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7 min read

Free business plan template—and how to write your own

By Hachem Ramki · November 8, 2023
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I wrote my first business plan when I was six. I've learned a lot since then, and in hindsight, I can see why the investors around my family's Christmas table didn't take my space Marine cowboy ranch pitch seriously. I didn't put a lot of thought into what it would take to make the idea work, and I certainly didn't do the market research. Also, it was a space Marine cowboy ranch business.

My point is that thinking about the outcome before considering the many variables that pave the way is counterproductive. A business plan may not seem like the most critical or complicated document, but it can guide an entire organization, keeping success at the top of everyone's mind. It's the difference between a successful investor pitch and crying on Christmas.

To show you what I mean, I've put together a simple business plan template to get you started.

Table of contents:

  • Simple business plan template

  • What is a business plan?

  • What makes a business plan so important?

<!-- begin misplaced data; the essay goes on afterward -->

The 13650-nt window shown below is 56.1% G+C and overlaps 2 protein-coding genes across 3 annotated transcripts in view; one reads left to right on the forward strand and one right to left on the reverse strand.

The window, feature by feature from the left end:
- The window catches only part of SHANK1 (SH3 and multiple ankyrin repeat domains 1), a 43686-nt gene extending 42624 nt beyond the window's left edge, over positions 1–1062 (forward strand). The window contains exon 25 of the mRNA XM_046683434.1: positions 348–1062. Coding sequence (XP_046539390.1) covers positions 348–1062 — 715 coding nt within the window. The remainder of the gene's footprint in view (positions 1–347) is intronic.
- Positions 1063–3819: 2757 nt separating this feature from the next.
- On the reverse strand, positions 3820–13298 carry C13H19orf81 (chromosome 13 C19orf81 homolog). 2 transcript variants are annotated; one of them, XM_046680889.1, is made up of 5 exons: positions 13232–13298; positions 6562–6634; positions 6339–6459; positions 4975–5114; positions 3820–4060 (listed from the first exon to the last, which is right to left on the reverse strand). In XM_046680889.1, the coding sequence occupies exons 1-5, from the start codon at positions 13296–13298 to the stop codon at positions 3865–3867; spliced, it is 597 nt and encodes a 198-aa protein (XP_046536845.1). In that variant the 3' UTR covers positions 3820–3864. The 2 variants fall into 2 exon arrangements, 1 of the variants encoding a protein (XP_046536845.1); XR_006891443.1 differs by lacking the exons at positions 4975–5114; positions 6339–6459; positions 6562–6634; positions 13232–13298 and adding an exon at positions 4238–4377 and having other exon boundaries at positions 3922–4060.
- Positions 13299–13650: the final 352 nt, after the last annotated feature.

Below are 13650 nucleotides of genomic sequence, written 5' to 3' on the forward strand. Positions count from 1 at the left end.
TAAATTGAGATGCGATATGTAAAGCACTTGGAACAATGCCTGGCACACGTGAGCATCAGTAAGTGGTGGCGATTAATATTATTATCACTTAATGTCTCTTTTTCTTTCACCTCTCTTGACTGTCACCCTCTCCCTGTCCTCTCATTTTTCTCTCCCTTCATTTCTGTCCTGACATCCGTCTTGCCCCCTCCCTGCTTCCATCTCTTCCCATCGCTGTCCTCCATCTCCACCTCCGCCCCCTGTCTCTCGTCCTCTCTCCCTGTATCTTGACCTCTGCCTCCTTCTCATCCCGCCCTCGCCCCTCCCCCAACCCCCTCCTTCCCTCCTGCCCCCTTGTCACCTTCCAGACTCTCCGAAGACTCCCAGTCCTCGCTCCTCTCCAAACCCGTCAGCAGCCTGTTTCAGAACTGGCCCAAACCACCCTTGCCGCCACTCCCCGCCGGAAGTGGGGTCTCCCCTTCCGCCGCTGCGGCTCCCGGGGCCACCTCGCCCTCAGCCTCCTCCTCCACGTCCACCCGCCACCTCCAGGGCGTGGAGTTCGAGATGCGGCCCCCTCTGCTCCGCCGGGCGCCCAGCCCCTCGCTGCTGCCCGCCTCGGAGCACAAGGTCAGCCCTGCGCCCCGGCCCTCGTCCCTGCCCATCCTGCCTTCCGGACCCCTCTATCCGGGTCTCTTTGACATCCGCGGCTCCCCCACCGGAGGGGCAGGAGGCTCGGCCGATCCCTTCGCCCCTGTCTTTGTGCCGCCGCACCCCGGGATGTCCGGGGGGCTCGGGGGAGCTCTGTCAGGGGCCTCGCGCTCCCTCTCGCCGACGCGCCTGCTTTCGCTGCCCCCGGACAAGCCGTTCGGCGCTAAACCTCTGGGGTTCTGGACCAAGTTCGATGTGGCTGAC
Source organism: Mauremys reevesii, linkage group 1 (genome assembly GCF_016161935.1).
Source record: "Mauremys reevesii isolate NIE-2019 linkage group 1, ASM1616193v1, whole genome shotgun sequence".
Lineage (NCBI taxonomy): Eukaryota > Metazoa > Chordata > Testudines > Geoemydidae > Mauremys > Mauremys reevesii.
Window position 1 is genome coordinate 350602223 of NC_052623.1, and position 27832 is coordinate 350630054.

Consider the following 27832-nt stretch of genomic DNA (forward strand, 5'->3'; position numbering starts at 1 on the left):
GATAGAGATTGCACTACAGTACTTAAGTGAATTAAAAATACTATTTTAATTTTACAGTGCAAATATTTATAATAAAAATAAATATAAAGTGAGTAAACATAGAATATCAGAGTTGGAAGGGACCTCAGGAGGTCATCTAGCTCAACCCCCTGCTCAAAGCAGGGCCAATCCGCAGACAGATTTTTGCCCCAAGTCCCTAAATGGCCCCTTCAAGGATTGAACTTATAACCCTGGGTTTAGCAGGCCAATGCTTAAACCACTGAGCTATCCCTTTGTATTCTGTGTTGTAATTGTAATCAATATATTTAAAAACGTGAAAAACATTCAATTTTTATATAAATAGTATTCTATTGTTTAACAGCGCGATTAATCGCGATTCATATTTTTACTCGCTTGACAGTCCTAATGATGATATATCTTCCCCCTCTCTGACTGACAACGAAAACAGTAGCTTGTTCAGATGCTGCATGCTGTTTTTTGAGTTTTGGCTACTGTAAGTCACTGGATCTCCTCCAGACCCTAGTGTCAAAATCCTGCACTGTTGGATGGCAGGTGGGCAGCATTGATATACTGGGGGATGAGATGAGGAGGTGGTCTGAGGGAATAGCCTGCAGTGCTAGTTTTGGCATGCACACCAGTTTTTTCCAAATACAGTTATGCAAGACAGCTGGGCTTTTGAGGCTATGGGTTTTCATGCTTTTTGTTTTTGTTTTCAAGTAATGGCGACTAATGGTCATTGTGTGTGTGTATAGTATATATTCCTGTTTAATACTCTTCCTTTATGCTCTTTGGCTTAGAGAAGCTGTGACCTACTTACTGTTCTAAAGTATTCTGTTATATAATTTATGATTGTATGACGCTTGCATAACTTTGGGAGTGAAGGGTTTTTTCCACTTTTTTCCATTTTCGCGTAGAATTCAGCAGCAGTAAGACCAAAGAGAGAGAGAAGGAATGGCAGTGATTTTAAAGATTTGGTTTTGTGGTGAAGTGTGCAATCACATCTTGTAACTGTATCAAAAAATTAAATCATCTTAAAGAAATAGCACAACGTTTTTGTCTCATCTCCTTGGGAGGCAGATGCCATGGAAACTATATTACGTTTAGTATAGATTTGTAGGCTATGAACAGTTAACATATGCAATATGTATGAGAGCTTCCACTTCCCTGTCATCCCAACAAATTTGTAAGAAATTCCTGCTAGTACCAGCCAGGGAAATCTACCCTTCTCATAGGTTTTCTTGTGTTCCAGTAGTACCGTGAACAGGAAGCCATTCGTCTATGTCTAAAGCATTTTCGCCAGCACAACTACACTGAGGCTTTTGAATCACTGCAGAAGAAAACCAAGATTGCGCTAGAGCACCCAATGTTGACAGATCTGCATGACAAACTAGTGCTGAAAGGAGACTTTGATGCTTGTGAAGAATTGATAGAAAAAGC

• Key components of a business plan

  • Types of business plans

  • Making the business plan template your own

  • Future-proofing your business plan

Simple business plan template + example

Mockup of the business plan template
Make a copy

This simple business plan template outlines key business objectives, strategies, and financial projections. Compiling this information into one document will not only prepare you for the realities of running a business but will also guide your team, business partners, and investors as they navigate the plan.

After some good old-fashioned data entry, you should have a polished business plan that's ready to share. Regardless of what stage your business is in, this template is flexible enough to accommodate your needs.

Here's a business plan example I put together using the template above, to give you an idea of what it might look like once it's complete.

What is a business plan?

A business plan is a document that clearly defines your company's goals, strategies, and operational details. It's essentially a roadmap for your team and investors. Think of it as boiling your entire business (concept, vision, dreams, and everything in between) down to one document.